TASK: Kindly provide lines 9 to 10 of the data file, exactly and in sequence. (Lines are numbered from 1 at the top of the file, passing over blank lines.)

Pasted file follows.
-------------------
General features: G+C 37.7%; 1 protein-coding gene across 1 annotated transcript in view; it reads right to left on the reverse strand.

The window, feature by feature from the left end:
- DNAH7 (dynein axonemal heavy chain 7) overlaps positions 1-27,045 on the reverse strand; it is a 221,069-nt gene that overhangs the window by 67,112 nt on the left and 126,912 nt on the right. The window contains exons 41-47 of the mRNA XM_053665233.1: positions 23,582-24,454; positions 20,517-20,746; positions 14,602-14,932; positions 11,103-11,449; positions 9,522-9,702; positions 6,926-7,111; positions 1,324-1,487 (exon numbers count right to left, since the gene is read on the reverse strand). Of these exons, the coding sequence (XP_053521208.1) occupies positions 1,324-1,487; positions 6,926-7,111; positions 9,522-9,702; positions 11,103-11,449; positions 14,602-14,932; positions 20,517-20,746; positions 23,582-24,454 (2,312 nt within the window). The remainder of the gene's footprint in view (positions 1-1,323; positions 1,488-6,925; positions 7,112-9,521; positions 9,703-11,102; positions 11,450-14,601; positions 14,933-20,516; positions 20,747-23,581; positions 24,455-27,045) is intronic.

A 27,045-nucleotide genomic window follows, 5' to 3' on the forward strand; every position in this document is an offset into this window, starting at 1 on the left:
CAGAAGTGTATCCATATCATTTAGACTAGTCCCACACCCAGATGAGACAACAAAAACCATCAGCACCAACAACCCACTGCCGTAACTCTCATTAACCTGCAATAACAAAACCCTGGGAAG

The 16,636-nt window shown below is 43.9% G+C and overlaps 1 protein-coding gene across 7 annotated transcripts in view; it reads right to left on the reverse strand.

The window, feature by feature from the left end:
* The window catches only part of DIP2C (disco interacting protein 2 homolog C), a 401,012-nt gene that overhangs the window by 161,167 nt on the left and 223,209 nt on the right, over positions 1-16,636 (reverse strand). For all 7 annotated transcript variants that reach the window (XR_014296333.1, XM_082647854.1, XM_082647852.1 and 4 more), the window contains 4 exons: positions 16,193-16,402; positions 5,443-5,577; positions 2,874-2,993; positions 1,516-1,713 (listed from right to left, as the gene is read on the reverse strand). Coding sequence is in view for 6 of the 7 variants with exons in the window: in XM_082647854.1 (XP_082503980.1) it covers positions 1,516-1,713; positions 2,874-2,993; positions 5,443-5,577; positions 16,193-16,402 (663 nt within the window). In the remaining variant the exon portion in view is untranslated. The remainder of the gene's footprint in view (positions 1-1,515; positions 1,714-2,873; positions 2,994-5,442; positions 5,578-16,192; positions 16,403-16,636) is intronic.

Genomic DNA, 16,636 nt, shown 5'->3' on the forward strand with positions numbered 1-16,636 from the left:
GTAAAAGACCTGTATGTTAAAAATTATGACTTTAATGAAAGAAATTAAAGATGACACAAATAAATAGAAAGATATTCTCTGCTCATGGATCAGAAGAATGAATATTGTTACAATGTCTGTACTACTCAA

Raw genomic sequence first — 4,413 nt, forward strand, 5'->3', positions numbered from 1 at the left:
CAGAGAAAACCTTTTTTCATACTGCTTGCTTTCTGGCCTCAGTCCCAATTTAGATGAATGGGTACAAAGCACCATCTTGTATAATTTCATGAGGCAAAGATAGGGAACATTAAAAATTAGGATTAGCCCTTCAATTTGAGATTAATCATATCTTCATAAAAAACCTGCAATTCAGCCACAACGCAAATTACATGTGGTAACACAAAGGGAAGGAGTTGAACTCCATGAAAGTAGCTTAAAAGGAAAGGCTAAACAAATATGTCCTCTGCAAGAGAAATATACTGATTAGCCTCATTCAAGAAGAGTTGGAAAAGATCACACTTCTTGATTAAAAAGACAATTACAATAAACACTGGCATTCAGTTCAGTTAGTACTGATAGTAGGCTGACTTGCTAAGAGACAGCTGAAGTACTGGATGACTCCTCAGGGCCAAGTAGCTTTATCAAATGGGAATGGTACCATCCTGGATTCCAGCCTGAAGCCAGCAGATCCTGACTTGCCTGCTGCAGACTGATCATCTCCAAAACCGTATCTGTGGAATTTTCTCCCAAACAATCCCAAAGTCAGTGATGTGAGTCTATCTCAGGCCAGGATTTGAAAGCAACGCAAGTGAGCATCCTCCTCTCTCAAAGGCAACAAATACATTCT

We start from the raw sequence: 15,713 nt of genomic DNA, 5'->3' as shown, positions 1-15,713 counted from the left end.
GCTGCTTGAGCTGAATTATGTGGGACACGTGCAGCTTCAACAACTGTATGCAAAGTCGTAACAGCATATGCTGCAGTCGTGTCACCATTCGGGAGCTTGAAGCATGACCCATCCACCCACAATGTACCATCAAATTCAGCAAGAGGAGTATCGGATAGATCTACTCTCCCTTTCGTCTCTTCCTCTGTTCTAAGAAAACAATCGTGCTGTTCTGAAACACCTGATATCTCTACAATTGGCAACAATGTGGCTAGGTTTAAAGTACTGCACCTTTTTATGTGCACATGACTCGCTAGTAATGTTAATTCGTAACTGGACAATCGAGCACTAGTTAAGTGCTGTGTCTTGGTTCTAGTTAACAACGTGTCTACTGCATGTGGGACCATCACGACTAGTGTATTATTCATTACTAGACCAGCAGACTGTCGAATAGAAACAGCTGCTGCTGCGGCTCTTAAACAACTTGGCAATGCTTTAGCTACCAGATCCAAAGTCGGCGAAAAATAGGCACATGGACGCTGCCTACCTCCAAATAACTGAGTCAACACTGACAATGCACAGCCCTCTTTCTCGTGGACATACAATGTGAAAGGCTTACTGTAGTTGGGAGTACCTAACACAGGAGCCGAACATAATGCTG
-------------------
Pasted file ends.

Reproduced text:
Genomic DNA, 16,636 nt, shown 5'->3' on the forward strand with positions numbered 1-16,636 from the left:
GTAAAAGACCTGTATGTTAAAAATTATGACTTTAATGAAAGAAATTAAAGATGACACAAATAAATAGAAAGATATTCTCTGCTCATGGATCAGAAGAATGAATATTGTTACAATGTCTGTACTACTCAA